The name “Rockefeller” is one that is synonymous with oil, and the Rockefeller Brothers Foundation’s move to fight climate change is a prime signal that shows the sign of the times–going green could supplant the profits of black gold from a societal perspective.

With a history of building generational wealth through oil, the foundation is also pushing hard to fight climate change.

“Given how important oil was to building the family’s long-term success and fame, one might assume that Rockefeller foundations do not shy away from investments in the energy sector,” wrote Eric Dutram, a member of the Thought Leadership Team at DWS.This is why it is so astounding that one of his enduring foundations—the Rockefeller Brothers Foundation—is such a large proponent of fighting climate change and has already divested the vast majority of its fossil fuels from its portfolio.”

Meanwhile, in the oil market, first-quarter earnings have been a slippery slope for big oil companies thus far as geopolitical challenges and receding prices may be putting the clamps on profitability for the rest of 2019.

Venezuela sanctions as well as production cuts in Canada have affected the profit margins for companies, such as industry giants Exxon and Chevron. Exxon said earnings showed a loss of $256 million in the first quarter and net income dropped to $2.35 billion, which represents its lowest in the last three years.

“It was a tough market environment for us this quarter,” said Exxon Senior Vice President Jack Williams, who oversees the company’s refining and chemicals businesses. “The margins were at historically low levels.”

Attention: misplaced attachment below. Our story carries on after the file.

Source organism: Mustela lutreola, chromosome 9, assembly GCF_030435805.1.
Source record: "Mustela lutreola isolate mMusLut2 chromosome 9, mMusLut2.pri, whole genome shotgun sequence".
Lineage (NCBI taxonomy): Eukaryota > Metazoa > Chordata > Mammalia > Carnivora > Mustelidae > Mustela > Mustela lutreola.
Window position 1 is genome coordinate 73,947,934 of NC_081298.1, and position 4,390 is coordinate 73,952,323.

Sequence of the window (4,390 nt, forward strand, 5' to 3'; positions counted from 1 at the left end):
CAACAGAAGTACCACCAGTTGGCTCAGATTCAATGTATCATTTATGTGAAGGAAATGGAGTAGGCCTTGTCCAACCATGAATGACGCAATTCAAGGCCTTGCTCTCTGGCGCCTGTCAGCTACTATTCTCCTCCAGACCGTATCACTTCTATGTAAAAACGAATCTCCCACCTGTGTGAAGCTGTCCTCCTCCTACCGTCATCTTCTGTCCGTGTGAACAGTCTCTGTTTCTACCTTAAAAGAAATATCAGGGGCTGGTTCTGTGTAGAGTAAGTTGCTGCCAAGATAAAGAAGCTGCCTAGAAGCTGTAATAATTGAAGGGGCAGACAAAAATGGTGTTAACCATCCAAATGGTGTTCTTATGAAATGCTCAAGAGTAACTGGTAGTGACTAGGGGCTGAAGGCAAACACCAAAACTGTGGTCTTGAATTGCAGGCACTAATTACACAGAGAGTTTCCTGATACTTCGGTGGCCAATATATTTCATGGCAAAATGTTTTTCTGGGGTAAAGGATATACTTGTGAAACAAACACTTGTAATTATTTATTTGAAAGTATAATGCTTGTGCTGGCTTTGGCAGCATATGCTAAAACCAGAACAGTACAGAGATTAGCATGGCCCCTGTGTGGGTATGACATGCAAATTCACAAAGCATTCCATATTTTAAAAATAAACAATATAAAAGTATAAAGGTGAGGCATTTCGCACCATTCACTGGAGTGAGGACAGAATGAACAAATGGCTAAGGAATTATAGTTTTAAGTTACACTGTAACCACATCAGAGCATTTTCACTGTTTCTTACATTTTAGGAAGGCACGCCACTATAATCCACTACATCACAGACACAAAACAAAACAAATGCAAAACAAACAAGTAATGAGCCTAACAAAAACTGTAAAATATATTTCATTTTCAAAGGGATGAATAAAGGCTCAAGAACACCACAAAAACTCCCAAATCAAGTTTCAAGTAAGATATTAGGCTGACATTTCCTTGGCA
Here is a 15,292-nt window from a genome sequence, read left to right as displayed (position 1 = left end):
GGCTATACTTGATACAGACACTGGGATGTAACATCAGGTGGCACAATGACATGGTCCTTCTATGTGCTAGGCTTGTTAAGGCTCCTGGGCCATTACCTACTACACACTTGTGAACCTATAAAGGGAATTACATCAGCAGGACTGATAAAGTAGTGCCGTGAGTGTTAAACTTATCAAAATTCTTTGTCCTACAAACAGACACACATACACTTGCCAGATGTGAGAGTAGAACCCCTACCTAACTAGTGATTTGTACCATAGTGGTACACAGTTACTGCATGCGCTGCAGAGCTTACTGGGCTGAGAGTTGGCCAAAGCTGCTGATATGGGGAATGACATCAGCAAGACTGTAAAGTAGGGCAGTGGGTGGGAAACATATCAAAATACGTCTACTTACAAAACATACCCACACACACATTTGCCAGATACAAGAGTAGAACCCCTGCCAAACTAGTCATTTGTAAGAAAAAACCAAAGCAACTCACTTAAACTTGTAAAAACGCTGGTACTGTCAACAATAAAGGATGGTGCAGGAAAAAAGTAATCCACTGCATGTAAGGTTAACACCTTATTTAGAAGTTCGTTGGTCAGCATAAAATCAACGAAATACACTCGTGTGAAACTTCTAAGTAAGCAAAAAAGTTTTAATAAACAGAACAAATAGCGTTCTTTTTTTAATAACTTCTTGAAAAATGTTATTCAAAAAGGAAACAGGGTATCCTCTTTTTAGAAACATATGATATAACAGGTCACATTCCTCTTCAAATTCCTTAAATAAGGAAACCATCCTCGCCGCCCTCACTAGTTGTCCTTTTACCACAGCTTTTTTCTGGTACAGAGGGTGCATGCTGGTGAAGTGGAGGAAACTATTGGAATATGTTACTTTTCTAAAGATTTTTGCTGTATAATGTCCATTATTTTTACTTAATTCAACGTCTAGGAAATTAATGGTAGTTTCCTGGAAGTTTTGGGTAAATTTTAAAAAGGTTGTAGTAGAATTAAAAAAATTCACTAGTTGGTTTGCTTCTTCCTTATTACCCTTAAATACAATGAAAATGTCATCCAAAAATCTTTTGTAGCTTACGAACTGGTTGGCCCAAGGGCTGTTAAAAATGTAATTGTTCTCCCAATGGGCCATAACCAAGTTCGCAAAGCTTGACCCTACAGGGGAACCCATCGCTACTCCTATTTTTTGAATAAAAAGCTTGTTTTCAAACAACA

The ESG Movement

This latest move by the foundation shows a move towards environmental, social and governance (ESG) exchange-traded funds (ETFs). Although the idea of socially responsible ETFs is not relatively new, it’s still struggling to break into the investment mainstream, particularly within the U.S.

Socially-responsible investing may be turning a corner, however, as demand for ESG fixed income products exceeded supply in Europe, according to new research by Cerulli Associates. The report revealed that inflows into ESG fixed-income products surpassed $11.4 billion the last two years, but a shortage of benchmark indexes that measure ESG-focused criteria makes it difficult for its inclusion in the asset class. However, an influx of new ESG products into the market over the next few years like USSG could help appease increased demand in the U.S.

Earlier this year, DWS Group announced the launch of the Xtrackers MSCI USA ESG Leaders Equity ETF (NYSE Arca: USSG), which was developed in collaboration with Ilmarinen, Finland’s largest pension insurance company. The expense ratio for USSG is 0.10%, which is well below the average cost of 0.39% for ESG funds, making it ideal for investors who are also seeking a low-cost solution to add ESG to their portfolios.

“With USSG, we now bring the ability for investors to access domestic equity,” Fiona Bassett, Global Co-Head of Passive Asset Management and Global Co-Head of Product, DWS Group, told ETF Trends. “Critically, it will be the most cost-effective ESG ETF in the marketplace.”

“We would like for our clients to do well and do good, but not pay a premium for that,” added Bassett.

USSG provides exposure to large- and medium-cap U.S. companies with high environmental, social and governance (ESG) performance relative to their sector peers.

“We’re focused on bringing better solutions to the marketplace that provide innovation, value and access to our clients,” said Bassett. “ESG is a strategic focus for us. As a European provider we have a long heritage in this space that goes back over 20 years.”

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